Me and my daughter have just watched the second episode of "Ray Mears's Wild Food" on BBC2. In it Ray Mears and Gordon Hillman (of University College London) travel around the coast of Britain investigating the sources of food that would have been available to our mesolithic hunter-gatherer ancestors. They dig up the roots of sea kale, pick rock samphire, skin eels, gather limpets, and coax razor shells out of their burrows. And in the hour-long program they actually have enough time to go to some depth on how these foods would have been collected and prepared. All done in a non-sensational, non-dumbed-down manner.
In the first episode, last week, Mears and Hillman were in Australia finding out how the Australian Aborigines, among the last remaining hunter-gathers, went about collecting and preparing their food. That was just as good as the latest program. There are three more programs to go and I will be making sure I see each one of them. They are being shown on Wednesday evenings and repeated on Sunday evenings. Clips from the first two programs are available at the program's website.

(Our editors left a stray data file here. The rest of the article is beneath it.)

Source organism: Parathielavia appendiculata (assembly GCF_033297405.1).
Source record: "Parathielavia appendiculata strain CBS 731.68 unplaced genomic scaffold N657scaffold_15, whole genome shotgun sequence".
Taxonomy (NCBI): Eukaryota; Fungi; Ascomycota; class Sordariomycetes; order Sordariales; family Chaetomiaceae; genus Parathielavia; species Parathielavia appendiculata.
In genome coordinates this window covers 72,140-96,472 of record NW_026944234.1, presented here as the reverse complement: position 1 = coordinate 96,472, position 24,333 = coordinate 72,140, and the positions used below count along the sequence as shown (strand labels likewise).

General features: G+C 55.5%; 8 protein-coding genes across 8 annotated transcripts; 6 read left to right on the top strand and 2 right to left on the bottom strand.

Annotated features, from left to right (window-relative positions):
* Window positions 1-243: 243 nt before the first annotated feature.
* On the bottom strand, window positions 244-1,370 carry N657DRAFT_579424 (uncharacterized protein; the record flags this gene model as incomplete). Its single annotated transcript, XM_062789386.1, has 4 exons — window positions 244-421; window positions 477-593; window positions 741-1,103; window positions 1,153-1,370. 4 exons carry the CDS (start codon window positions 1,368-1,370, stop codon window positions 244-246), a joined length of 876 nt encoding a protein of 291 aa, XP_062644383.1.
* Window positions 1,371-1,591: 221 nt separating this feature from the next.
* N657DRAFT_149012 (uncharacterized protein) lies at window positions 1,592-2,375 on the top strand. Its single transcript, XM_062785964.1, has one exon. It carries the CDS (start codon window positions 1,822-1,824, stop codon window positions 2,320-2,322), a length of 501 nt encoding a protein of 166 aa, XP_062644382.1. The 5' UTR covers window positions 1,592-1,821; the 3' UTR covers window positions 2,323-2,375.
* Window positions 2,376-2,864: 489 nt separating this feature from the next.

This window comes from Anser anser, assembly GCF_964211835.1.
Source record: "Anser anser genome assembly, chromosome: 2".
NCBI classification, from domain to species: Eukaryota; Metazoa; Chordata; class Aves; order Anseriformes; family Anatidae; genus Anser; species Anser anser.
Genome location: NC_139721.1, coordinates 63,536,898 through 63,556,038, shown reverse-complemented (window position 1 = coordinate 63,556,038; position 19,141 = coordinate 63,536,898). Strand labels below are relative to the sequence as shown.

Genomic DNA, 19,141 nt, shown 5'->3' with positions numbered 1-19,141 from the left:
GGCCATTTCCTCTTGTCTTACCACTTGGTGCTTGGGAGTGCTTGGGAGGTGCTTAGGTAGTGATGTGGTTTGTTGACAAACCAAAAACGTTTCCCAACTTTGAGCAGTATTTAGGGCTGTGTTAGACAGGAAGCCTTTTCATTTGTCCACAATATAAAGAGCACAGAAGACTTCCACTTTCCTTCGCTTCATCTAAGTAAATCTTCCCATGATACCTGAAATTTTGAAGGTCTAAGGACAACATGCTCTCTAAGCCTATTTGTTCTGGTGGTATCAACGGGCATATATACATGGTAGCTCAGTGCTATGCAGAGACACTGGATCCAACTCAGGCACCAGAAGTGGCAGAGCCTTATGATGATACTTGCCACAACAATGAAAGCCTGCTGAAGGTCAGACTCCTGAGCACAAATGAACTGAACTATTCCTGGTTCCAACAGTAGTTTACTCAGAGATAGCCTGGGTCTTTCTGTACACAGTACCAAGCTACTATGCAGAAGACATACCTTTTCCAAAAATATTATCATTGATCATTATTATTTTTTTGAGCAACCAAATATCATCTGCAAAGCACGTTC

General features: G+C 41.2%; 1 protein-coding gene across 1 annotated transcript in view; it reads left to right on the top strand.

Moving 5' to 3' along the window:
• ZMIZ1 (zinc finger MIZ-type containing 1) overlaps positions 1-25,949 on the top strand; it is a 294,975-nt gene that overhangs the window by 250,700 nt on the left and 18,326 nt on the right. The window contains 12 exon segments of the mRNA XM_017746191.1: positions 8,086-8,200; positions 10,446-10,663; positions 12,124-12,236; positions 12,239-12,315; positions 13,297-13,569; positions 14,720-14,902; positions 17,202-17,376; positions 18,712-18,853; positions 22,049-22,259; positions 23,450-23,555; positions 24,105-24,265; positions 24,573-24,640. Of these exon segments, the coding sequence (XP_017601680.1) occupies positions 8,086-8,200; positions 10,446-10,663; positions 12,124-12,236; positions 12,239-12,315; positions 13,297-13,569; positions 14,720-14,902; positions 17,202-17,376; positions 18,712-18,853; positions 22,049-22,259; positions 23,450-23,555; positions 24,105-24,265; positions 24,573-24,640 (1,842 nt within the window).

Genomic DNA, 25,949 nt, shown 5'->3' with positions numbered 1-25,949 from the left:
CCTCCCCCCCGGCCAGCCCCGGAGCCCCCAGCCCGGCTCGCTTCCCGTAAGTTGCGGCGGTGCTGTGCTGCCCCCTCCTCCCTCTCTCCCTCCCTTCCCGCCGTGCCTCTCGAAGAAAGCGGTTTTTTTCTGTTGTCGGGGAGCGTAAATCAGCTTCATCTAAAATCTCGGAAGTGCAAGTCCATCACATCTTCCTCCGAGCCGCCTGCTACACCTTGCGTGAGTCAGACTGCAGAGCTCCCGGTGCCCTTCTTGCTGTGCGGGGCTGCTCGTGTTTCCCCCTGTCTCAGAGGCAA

This confirms my impression that, of all the sciences, archaeology is currently the best served by British television.